48ci/3000psi Compressed Air Tank We get a lot of questions and one of the most common is “What is the difference between CO2 and Nitrogen?” or “What is the difference between Co2 and Compressed Air?” To start, lets look at the terms and how they relate to paintball. Nitrogen – You will often hear players that have been around paintball for awhile refer to compressed air bottles as “nitrogen” bottles. The reason for this is simple, back in the early days of paintball it was difficult to find bulk compressed air bottles or compressors that could reach the 3000psi or 4500psi mark used in paintball. So paintball players would purchase larger bulk nitrogen bottles from welding supply stores to fill their paintball tanks. Welders use nitrogen to pressurize tubes or other sealed vessels to expel other gasses that might contaminate their welds. This is one of the reasons nitrogen is such a good source of propellent for paintball, it is very stable and clean. Nitrogen does not react to temperature changes the way some gases do, and remains very stable even in high temperatures. Compressed Air – With the growth in compressor technology and the popularity of paintball, high pressure compressors and bulk compressed air bottles are very easy to find today. So one might ask “Isn’t nitrogen better?”, well the answer is a fairly simple “nope”. The air we breath, and the air we compress into our paintball tanks today is composed of 70% nitrogen and is nearly as stabile as pure nitrogen, at least when used in the application of propelling a paintball. CO2 –  Is a carbon based gas, and when compressed it becomes a liquid, which is how it is used in paintball. We use bulk tanks to put liquid Co2 into our bottles, this is why CO2 tanks are rated by ounces rather than cubic inches (ci) when measuring capacity. When CO2 is expanded back into a gas (like we use in paintball) it has a cooling effect and will chill the bottle, gun and anything else that comes into contact with the gas. When expanded rapidly Co2 will convert into its solid form, known as dry ice, an issue we will address later. Furthermore, CO2 is a highly temperature sensitive gas, in paintball applications Co2 will range in pressure from 700psi to 1100psi based upon temperature and other atmospherical conditions. So which is better? Each has its advantages, but the short answer is – Compressed Air As with all ballistic situations, consistency is key, and since compressed air will always be a more consistent source of propellent we would always prefer to use compressed air....

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C2 Paintball Mask – Eyon
Feb25

C2 Paintball Mask – Eyon

If you think the new Eyon goggle from C2 looks familiar, your right. The infamous Angel Eyes of WDP fame have been reborn and this time C2 promises they are coming to market. The goggles feature a unique wrap around lens that can easily be removed and replaced by bending the ear pieces at a 90* angle and pushing forward on the “wing” of the lens. There are a number of finishes coming for the lens, including smokes and chromatics. The unique multi-piece design makes for a super flexible frame, making it very comfortable. Multi surface foam evenly distributes the goggle’s weight across multiple points on the players face making it feel very lite when worn. C2 says the goggle should start shipping in the fall, and we are very excited to see this new addition to the market    ...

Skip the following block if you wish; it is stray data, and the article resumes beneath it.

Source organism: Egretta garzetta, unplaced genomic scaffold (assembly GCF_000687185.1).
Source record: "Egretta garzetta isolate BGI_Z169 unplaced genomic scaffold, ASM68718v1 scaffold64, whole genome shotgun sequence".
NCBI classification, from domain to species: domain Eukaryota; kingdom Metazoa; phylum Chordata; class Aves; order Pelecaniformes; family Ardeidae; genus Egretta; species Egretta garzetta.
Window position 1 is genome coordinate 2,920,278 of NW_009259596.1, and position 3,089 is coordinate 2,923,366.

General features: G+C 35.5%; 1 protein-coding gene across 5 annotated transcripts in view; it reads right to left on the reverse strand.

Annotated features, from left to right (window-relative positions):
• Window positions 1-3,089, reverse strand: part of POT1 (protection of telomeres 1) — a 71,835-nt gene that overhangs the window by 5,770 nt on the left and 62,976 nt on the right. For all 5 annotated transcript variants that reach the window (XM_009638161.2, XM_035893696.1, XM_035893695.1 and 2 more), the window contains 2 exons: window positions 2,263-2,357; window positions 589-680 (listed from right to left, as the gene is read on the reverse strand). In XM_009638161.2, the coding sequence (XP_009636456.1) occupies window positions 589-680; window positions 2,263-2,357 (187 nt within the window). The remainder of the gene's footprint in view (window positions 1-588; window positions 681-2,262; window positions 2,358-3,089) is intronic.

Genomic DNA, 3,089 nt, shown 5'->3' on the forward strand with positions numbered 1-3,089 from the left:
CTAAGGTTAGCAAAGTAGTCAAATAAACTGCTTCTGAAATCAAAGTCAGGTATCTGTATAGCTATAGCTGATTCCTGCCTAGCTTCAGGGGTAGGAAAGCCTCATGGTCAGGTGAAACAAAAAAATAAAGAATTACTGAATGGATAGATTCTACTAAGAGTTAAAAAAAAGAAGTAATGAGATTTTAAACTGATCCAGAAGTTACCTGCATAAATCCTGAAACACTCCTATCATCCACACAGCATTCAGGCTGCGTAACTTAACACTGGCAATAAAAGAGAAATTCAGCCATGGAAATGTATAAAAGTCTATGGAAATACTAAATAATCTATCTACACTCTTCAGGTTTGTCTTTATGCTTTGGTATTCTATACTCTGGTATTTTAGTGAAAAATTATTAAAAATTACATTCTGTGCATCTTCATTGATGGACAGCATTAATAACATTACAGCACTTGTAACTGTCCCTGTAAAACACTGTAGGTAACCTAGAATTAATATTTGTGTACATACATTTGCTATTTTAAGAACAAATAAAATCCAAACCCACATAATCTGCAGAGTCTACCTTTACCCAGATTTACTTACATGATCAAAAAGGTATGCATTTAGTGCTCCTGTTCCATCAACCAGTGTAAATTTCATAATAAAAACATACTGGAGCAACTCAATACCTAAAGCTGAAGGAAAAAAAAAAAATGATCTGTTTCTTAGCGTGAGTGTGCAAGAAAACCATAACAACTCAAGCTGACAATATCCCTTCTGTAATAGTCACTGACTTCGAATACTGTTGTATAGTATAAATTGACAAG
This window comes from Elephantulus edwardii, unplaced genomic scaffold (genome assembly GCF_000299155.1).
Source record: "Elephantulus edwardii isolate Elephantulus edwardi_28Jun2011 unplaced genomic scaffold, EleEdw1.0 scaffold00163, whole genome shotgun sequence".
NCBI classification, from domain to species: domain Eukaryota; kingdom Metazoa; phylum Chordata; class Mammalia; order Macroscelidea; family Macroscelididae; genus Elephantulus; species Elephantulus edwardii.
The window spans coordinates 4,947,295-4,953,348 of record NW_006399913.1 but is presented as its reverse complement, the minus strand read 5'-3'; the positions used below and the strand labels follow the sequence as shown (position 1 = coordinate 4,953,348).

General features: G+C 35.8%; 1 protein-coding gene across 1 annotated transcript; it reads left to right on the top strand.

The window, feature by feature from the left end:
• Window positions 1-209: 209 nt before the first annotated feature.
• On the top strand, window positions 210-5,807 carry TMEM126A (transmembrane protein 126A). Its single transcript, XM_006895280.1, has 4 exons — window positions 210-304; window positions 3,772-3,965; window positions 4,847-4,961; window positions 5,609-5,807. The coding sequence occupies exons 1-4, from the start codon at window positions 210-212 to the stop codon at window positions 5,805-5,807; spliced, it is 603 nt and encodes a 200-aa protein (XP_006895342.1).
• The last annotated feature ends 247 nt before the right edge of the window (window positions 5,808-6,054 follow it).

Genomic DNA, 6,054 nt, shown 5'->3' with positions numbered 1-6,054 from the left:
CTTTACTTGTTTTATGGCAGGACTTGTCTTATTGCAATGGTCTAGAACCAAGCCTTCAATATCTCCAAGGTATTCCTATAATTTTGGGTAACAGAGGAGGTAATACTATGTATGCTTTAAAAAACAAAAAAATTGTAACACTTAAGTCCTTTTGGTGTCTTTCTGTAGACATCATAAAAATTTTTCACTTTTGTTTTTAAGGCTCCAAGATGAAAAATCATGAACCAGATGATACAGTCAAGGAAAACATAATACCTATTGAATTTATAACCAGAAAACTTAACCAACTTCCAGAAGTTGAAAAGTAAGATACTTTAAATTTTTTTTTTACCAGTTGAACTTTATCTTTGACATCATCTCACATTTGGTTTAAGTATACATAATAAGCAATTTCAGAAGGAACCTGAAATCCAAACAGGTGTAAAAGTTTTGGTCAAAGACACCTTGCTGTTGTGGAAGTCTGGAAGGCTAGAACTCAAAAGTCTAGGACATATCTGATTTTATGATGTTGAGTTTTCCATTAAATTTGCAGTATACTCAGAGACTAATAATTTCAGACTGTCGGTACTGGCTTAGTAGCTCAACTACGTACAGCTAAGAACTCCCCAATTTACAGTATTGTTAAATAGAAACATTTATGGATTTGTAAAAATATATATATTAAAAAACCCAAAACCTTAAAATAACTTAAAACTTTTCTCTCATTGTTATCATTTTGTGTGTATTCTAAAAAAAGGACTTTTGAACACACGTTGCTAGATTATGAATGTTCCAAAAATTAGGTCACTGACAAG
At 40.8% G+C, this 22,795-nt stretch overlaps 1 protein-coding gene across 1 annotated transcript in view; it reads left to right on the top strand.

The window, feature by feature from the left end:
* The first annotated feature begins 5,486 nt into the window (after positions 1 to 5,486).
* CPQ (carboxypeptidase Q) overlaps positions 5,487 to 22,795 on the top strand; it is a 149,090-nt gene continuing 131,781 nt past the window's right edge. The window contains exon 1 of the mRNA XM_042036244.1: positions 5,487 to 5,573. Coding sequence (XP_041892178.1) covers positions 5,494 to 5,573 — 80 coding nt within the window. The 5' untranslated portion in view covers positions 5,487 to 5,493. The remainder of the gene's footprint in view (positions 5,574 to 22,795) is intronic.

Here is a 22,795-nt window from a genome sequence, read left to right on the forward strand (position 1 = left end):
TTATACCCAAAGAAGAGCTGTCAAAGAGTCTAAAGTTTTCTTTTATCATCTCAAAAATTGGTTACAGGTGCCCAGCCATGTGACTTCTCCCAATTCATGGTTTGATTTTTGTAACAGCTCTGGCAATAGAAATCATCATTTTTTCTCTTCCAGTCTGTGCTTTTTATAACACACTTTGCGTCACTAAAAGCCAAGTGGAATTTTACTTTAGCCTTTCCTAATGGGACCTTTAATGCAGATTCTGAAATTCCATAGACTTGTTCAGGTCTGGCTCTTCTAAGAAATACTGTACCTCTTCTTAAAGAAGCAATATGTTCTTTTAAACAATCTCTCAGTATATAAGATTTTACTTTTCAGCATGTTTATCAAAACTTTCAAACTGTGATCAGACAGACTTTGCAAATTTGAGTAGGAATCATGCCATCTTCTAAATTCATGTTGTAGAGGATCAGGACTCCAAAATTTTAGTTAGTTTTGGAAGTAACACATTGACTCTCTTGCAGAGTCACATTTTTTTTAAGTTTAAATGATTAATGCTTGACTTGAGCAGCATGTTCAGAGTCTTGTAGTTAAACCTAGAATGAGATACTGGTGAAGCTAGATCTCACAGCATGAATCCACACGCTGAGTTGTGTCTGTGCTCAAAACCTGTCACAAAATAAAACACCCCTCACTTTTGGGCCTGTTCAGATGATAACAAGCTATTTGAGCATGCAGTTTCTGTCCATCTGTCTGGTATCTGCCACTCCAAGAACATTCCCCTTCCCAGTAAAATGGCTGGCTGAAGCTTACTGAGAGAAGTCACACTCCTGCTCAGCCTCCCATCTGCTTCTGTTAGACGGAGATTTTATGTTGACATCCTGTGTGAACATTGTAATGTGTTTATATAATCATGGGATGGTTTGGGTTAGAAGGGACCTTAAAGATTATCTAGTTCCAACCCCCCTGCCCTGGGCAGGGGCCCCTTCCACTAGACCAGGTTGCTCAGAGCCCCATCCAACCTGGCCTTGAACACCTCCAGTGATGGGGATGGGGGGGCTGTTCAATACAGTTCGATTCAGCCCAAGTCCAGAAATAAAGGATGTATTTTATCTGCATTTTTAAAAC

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Virtue VIO – Paintball Mask – Review
Jan27

Virtue VIO – Paintball Mask – Review

The Virtue VIO paintball mask has been one of the most anticipated new products of 2014. Since its announcement just before World Cup 2013 there has been a great deal of interest around the Virtue goggle and how it would stack up against the competition. PunisherPB.com has long been one of the biggest supporters of the Virtue product line and has dove in with both feet stocking a huge assortment of the goggles and its accessories. Here we are going to take a look at the goggle and how it looks against the market. The VIO sports a number of unique features, starting with its customization ability. Using the customizer players can fully customize the goggle to their unique style or tactical objective. This means that when you purchase a VIO goggle you can get the exact color and lens combination you want without buying things you do not. This comes in handy as a lot of player’s first purchase is a new lens for their goggle and they may never actually use the lens that comes with the goggle. The color combinations are seemingly endless, and with VIRTUE promising to continue to add new color-ways and potentially (unconfirmed) special editions, the options only grow. The VIO paintball goggle’s innovation does not stop with the customization aspect, they have brought new and unique safety features as well. The lens mechanism on the VIO is incredibly simple as well as incredibly safe. By pinching the strap latch and pulling on the strap you can disengage the lens lock, this exposes a unique “unlocked” tab (pictured above) that tells the user that the lens is no longer secure. This feature also aids in lens installation as the “unlocked” notification does not go away until the mechanism is properly re-engauged. It is important to note that Virtue has brought the goggle to market with MANY strap options that all include this safety feature. The VIO also ships with a padded chin strap, the strap is well made and the clasps are thoughtfully held on top of the padding, meaning no pinching or wearing should occur during use. The chin strap is also removable should the user decide to take it off, with simple Velcro. The Virtue VIO has exemplary construction, there where question marks about a hopper/board company producing their first goggle, but VIRTUE has knocked those away confidently. Pictured above shows the statement of quality Virtue has used on their VIO paintball goggle, the hinge plates that secure the lens and anchor the ear flaps and strap are held in place by a bolt, with a locking nut. This is a...